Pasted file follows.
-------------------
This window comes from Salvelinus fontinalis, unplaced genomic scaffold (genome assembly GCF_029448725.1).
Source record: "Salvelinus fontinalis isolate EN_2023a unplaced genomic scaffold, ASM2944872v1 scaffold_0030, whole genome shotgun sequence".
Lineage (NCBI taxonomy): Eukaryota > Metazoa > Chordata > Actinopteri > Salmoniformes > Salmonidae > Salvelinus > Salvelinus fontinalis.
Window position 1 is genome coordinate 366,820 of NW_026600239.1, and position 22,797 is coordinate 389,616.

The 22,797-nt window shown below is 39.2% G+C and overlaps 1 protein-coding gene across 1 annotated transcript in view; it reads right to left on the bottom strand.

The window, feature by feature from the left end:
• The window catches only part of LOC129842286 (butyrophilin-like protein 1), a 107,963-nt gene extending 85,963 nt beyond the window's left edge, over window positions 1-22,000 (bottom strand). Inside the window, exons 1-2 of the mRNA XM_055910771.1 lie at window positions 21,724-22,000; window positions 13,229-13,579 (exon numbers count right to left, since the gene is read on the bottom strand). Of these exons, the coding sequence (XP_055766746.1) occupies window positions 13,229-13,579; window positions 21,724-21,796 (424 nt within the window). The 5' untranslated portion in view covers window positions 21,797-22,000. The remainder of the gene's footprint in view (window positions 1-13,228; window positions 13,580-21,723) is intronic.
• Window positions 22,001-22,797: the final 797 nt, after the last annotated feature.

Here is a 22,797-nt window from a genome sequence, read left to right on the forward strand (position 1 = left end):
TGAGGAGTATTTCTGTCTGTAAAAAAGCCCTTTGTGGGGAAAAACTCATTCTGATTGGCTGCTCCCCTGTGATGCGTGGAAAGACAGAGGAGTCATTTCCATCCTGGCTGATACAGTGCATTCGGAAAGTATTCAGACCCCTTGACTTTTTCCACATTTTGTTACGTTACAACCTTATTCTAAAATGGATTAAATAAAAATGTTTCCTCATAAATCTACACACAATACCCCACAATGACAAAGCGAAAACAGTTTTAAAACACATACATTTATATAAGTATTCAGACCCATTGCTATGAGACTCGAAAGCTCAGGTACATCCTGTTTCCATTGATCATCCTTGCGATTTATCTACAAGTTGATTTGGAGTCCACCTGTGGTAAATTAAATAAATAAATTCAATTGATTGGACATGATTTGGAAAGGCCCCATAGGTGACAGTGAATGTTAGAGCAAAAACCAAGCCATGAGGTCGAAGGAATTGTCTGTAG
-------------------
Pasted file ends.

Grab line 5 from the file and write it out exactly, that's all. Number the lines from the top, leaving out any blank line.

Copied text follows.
The 22,797-nt window shown below is 39.2% G+C and overlaps 1 protein-coding gene across 1 annotated transcript in view; it reads right to left on the bottom strand.